The tooth does not strike me as any amphicyonid with which I am familiar, but that's not saying a lot.  Caniniform teeth have been re-invented in genera after genera, time after time.  Most, I suspect, are simpler in form than Xenosmilus and other specialized big cats.  I suppose the best way to narrow the guesswork is biochronological -- what lived when, at this place.

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caldigger

The sediments for this deposit are said to be 12 to 15 million years depending on who you talk to. 

This will be the fourth different terrestrial tooth I have found in this formation if it is indeed from a land animal. I am stoked no matter what it turns out to be.

 

BTW, sorry Jack for taking your thread on a right turn tangent. :mellow:

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ynot
1 hour ago, Shellseeker said:

STH 8 mya. 

Sharktooth hill bone bed is 12 to 14 mya.

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caldigger
4 minutes ago, ynot said:

Sharktooth hill bone bed is 12 to 14 mya.

Not according to Buena Vista Museum personel and Rob Ernst. I am regularly told 15mya.

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Shellseeker
32 minutes ago, caldigger said:

The sediments for this deposit are said to be 12 to 15 million years depending on who you talk to. 

This will be the fourth different terrestrial tooth I have found in this formation if it is indeed from a land animal. I am stoked no matter what it turns out to be.

 

BTW, sorry Jack for taking your thread on a right turn tangent. :mellow:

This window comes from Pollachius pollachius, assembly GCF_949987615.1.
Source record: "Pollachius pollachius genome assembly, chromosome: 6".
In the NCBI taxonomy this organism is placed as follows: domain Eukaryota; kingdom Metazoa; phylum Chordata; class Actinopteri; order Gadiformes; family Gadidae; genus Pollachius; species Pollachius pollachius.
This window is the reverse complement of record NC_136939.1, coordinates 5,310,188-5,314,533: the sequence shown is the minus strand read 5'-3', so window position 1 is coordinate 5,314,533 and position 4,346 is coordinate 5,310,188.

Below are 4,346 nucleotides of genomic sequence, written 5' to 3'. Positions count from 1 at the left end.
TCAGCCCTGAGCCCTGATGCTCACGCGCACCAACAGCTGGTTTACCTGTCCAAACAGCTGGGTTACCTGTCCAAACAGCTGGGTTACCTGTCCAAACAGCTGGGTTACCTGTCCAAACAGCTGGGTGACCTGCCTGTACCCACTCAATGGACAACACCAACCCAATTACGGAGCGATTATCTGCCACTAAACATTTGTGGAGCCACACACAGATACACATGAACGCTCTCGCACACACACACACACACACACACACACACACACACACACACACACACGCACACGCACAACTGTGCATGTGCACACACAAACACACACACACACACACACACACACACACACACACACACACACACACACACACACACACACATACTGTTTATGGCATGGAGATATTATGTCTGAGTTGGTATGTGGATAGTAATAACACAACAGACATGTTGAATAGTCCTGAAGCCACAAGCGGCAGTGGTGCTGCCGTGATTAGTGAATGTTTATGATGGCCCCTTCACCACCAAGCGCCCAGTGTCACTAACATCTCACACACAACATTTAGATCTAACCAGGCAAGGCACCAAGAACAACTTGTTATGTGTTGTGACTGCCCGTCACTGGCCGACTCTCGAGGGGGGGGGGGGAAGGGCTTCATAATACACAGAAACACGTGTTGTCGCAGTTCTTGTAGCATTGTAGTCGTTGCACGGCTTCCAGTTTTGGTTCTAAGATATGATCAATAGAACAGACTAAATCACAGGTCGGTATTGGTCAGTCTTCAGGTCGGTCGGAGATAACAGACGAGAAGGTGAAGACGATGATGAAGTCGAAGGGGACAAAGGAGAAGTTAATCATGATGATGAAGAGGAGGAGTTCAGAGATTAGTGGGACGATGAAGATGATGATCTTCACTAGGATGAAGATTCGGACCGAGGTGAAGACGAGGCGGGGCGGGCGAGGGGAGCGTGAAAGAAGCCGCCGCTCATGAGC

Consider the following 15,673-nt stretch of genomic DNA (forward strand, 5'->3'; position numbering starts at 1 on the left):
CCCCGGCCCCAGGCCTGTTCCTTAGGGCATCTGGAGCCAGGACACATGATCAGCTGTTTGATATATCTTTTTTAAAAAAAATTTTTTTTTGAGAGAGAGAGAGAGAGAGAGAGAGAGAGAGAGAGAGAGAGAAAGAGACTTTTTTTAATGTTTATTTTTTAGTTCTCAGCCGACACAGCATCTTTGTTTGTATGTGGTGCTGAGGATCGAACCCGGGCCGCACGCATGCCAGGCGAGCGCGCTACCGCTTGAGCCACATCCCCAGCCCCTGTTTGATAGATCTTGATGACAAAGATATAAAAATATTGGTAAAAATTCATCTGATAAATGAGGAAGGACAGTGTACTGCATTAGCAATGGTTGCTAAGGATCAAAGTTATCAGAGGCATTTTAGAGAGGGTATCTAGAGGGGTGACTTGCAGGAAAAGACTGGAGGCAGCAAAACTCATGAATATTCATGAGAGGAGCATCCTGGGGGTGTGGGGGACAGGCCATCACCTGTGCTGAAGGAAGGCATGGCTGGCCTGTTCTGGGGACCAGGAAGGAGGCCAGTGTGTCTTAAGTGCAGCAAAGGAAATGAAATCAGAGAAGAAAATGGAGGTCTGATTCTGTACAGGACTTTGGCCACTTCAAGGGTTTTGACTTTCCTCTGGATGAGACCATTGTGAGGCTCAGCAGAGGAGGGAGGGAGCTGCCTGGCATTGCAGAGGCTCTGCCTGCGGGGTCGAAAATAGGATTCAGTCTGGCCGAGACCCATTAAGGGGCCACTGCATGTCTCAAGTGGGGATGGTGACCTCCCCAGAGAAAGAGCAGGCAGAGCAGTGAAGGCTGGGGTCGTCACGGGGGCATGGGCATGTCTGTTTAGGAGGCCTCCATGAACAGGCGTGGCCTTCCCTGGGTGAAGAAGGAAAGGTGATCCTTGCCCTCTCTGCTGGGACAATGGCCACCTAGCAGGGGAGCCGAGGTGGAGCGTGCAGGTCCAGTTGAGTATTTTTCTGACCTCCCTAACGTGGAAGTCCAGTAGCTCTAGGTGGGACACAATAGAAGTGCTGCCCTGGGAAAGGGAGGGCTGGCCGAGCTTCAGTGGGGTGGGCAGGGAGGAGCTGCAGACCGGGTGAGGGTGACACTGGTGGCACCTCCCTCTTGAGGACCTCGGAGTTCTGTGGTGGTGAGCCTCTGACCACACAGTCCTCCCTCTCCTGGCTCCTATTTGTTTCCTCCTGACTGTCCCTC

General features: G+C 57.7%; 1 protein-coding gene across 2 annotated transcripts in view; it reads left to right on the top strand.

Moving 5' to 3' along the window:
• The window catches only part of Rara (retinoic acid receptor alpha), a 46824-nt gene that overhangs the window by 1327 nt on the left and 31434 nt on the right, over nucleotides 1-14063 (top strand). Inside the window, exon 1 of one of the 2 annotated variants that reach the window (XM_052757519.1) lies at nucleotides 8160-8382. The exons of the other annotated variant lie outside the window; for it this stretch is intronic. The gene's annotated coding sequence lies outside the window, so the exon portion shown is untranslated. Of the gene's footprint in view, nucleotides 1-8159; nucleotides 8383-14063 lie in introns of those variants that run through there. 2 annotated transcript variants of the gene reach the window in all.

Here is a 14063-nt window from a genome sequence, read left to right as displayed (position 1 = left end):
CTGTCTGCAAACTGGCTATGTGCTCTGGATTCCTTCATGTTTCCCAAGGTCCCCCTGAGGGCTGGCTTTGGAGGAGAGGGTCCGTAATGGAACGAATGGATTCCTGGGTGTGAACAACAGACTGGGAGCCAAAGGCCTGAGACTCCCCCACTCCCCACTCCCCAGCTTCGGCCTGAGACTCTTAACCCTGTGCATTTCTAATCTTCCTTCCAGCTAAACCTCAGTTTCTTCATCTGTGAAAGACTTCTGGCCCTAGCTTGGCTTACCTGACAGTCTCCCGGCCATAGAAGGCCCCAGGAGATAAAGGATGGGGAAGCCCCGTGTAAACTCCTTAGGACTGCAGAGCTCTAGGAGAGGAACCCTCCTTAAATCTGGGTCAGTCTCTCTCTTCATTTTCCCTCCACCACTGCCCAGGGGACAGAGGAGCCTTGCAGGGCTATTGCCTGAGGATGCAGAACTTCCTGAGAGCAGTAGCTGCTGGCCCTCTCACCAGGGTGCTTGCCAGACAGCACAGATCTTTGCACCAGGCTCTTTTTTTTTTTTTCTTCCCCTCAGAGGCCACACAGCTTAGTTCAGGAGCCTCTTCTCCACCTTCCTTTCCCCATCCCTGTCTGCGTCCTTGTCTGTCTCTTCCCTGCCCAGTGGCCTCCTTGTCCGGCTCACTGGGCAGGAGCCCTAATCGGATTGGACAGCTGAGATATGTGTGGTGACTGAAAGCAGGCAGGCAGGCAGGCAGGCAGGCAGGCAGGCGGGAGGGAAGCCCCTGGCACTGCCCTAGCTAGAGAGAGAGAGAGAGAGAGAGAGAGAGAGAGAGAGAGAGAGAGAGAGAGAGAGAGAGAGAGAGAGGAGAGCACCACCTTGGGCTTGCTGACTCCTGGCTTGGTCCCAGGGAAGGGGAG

Not a problem, GLAD to help.. With Tony and Jess assistance, most of my teeth are identified as Allodesmus.. There are a few questions left on the whale tooth and canine. There is a better chance if TFF members keep looking at this thread.

 

Plus I am really interested in your tooth... I love puzzles,  and if you can get an ID, we all get an answer on what mammal has an enamel tipped, slim , straight canine.  I always loved puzzles. :D

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siteseer
On 1/11/2019 at 11:05 AM, caldigger said:

Not according to Buena Vista Museum personel and Rob Ernst. I am regularly told 15mya.

 

Yes, that is basically the age according to Don Prothero, who arrived at that age in (Prothero, 2008).  Even before his study, paleontologists were saying about 15-16 million years old based on the land mammals that had been found there.

 

Jess

 

Prothero, D.R., F. Sanchez, and L.I. Denke.  2008.

 “Magnetic stratigraphy of the early to middle Miocene Olcese Sand and Round Mountain Silt, Kern County, California”

in Lucas, et al. (eds.).  Neogene Mammals.  New Mexico Museum of Natural History and Science, Bulletin 44. p. 357–363.

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siteseer
On 1/11/2019 at 10:53 AM, caldigger said:

The sediments for this deposit are said to be 12 to 15 million years depending on who you talk to. 

This will be the fourth different terrestrial tooth I have found in this formation if it is indeed from a land animal. I am stoked no matter what it turns out to be.

 

BTW, sorry Jack for taking your thread on a right turn tangent. :mellow:

 

Hi Caldigger,

 

It can't be Xenosmilus because STH way too old for that, Xenosmilus being an Early Pleistocene animal.

 

As you well know, the Sharktooth Hill Bonebed is interesting for many reasons.  Besides the variety of sharks, marine mammals, fishes, and other groups, it is known for yielding a few of the oldest remains of cats in North America.  Both cats and probiscideans crossed into North America just before Sharktooth Hill time.  Pseudalurus is an uncommon cat but you should be able to find some illustrations in papers on mammal sites of the same age (Barstovian - Barstow Formation, sites in Nebraska, Nevada, Texas, Mexico, etc.).

 

Pseudalurus was roughly the size of a mountain lion so you can use that as a ballpark to match tooth size.

 

Jess

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caldigger

That's why I stated it only had a "similar appearance". Knowing it wasn't really a possibility, only sharing a type look.

Frankly, I've got my money on Sasquach! :P

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Harry Pristis

 

Just for fun, here's my Xenosmilus lower canine:

 

cat_xenosmilus.JPG.39bbf34b18d5ebc1c083c32b945a35f6.JPG